Escape: A Harrowing Tale of Fundamentalism and Freedom

I’ve been in an easily-distractable mood lately. I keep fussing around with books, picking them up for a few pages or paragraphs before tossing them aside and moving on to something else. I was afraid I’d never finish another book again in my life until I picked up Carolyn Jessop’s Escape. I didn’t even mean to buy it – I was there for Jon Krakauer’s Under the Banner of Heaven, actually, and decided I’d better look around for similar books written by women, because my reading list has unfortunately been skewing too heavily dude. Up popped Escape, and I said “Brilliant,” and placed my order.

Image is the cover of Escape, which is photo of Carolyn Jessop on a black background. She cradles a framed picture of herself as an FLDS teenager in her hands. She is a woman in her thirties with chestnut hair and blue eyes.

This seriously screwed up my already-precarious sleep schedule, and almost ruined my April Fools’ Day plans.

Carolyn Jessop was raised in the Fundamentalist Church of Latter Day Saints (FLDS). I already knew it was a screwed-up cult. People may titter at Big Love and think polygamy’s awfully droll, but I’ve driven through the communities and seen the grinding poverty. I’ve heard other people’s stories about lives full of abuse and religious oppression. I knew Warren Jeffs was a fucked-up fanatic who loved to rape young girls, and who forced other young girls into lives of statutory rape and forced pregnancy. Some families aren’t completely horrific, but a few exceptions don’t make the status quo okay, no matter how much they polish it up for the cameras.

But as bad as I knew that cult was, I had no idea how horrific it actually was until I read this book.

“I was born into a radical polygamist cult,” Carolyn writes on the cover of her book. “At eighteen, I became the fourth wife of a fifty-year-old man. I had eight children in fifteen years. When our leader began to preach the apocalypse, I knew I had to get them out.”

Yep. I just wish more women had her courage and insight.

I didn’t actually mean to read this book right away. I had an article on pyrite to write, due April 1st, and it was now the late afternoon of March 30th. But I didn’t think it would do any harm to read the first few pages in the bathtub. Plenty of time, right?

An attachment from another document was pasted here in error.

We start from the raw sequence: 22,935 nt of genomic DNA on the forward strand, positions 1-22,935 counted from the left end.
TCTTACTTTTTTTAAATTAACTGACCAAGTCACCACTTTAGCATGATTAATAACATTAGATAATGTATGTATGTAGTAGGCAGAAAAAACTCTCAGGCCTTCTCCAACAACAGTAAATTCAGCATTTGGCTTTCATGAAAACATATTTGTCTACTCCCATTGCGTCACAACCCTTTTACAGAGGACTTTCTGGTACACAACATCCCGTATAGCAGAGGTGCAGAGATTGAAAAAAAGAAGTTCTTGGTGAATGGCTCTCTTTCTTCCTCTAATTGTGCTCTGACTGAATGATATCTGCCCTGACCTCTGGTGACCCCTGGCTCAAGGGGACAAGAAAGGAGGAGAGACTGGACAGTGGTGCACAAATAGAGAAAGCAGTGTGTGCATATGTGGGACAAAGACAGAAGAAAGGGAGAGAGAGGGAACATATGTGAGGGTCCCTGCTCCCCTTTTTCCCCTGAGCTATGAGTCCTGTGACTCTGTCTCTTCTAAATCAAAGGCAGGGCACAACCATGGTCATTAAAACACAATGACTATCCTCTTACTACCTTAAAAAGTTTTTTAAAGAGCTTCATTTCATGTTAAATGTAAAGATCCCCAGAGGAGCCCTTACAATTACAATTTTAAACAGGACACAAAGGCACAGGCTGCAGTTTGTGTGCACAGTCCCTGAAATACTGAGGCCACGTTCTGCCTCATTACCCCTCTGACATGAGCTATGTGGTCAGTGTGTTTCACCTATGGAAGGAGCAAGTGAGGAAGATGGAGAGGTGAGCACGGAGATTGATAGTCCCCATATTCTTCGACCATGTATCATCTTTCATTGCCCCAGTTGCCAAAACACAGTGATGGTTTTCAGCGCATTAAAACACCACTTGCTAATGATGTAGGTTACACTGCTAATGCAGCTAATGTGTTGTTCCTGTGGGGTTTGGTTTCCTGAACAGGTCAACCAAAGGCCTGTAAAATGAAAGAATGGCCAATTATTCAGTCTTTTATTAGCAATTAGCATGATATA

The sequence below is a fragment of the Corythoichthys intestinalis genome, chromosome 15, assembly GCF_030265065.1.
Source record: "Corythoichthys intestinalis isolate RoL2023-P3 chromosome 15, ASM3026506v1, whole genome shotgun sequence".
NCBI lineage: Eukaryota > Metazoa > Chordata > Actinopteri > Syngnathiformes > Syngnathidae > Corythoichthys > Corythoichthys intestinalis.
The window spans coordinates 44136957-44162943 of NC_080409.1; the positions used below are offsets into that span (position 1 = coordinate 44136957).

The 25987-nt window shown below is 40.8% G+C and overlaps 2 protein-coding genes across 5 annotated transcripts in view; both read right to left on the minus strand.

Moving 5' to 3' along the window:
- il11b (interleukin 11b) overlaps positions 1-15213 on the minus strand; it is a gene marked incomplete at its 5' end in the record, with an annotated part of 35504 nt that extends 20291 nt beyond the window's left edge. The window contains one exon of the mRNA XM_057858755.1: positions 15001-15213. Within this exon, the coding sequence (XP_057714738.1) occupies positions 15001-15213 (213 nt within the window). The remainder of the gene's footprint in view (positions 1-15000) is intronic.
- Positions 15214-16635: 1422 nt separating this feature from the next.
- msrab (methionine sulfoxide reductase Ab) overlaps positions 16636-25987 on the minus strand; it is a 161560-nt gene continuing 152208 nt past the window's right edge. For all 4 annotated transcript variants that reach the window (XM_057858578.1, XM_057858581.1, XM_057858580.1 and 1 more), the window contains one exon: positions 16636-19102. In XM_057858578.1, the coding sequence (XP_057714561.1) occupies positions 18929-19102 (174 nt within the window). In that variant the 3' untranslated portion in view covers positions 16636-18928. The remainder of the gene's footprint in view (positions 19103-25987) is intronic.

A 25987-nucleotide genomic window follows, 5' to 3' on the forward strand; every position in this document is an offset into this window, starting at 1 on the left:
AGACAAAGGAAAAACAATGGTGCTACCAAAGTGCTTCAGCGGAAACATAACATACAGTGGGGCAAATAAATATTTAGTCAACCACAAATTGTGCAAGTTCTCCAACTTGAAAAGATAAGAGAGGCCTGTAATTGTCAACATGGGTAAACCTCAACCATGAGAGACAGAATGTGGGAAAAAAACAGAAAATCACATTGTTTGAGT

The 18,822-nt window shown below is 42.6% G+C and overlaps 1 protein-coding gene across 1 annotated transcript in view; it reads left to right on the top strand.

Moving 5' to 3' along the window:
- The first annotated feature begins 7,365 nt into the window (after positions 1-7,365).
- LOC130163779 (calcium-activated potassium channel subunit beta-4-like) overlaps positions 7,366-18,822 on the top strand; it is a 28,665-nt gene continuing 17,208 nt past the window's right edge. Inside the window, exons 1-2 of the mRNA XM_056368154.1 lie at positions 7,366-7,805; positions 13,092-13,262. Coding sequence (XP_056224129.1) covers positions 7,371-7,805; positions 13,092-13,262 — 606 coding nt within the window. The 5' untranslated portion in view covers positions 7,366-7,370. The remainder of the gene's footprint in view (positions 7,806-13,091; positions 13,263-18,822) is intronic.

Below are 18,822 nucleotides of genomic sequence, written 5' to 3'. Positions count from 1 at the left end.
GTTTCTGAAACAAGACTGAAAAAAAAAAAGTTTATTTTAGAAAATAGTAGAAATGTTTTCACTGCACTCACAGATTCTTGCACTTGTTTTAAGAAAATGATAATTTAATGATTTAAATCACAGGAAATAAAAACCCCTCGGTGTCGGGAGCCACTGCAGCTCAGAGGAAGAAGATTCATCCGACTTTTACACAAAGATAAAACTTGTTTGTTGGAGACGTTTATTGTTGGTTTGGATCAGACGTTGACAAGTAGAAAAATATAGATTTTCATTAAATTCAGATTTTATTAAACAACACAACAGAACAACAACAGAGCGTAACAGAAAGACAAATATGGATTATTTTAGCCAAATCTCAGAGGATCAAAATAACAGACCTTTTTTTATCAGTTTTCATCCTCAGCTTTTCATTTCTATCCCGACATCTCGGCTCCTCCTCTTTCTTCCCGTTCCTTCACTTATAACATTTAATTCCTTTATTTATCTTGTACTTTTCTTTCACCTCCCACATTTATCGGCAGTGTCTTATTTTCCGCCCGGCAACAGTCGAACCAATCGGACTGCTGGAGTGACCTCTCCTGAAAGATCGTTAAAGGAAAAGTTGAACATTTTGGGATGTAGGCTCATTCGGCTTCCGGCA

Carolyn’s escape began right up front. She had eight indoctrinated children, one of them desperately ill with cancer, and somehow had to sneak them out past six watchful co-wives. The co-wives caught on just as she was packing the last of the children into the van. They would call down her husband and the community. Her van was almost out of gas. Escape looked impossible.

Then her story really began.

The bathwater grew cold as I finished the first chapter. Then I told B we couldn’t get together, punked off my article, and stayed up til noon the following day in order to finish the whole book. When I put it down, even to go make food, I’d get twitchy. The only time I took breaks was when I was looking up a bit of Carolyn’s future online, or refreshing my memory as to what had happened to Warren Jeffs, because seeing him in action made me want to make sure he’s never getting out of prison again. I ran out of little Post-It flags marking bits of the book. And that is why I’m not giving you a thorough review here: there’s too much. So much wrongness, so much abuse and pain and suffering, so many ways that religion enables this shit to flourish, and causes the people who should know better to tiptoe around it. Carolyn’s story is virtually unbelievable, it’s so fucked up. But after spending a couple of years following spiritual abuse survivors’ blogs, I’m aware it’s pretty par for the course, outside of the polygamy. That was a whole extra layer of awful.

So I’ll be doing an in-depth review series. If you want to follow along, pick up a copy, and we’ll get started in two weeks or so. Just be prepared to explode with outrage every three paragraphs on average. And maybe clear your schedule ahead of time, just in case you end up needing to finish it immediately like I did.

And don’t worry. I’ve got our Christianist Earth Science all caught up, our invisible-gold-in-pyrite post is in the works, and I will be getting to our awful Grand Coulee conspiracy book quite soon. If I don’t watch it, this is going to become a book review blog, isn’t it?

Escape: A Harrowing Tale of Fundamentalism and Freedom

6 thoughts on “Escape: A Harrowing Tale of Fundamentalism and Freedom

  1. rq

    I’m never going to get my hands on the book in time, but I’ll certainly follow along with the posts. Besides, if I get the book, I’ll just read it in one sitting, like you did.

  2. 2

    @rq – do you have something you can run an e-reader on? Amazon has a windows reader that can handle kindle format e-books. If it’s a matter of the $, if you have an iDevice or kindle, I’d be happy to gift you an electronic copy if you say the word.

  3. 3

    I read Carolyn Jessop’s book a few years ago. The puzzling issue for me was that after she escaped with most of her kids, and understood how wrong the FLDS view was, she simply swapped for a gentler form of religion without recognizing that any religion provides the same means of control.

  4. rq

    Really? I have said the word!
    I would be ever-so-grateful to you. I have an e-reader, but it’s a small issue with the $ and not owning a credit card that sort of prohibits most online purchases. :(

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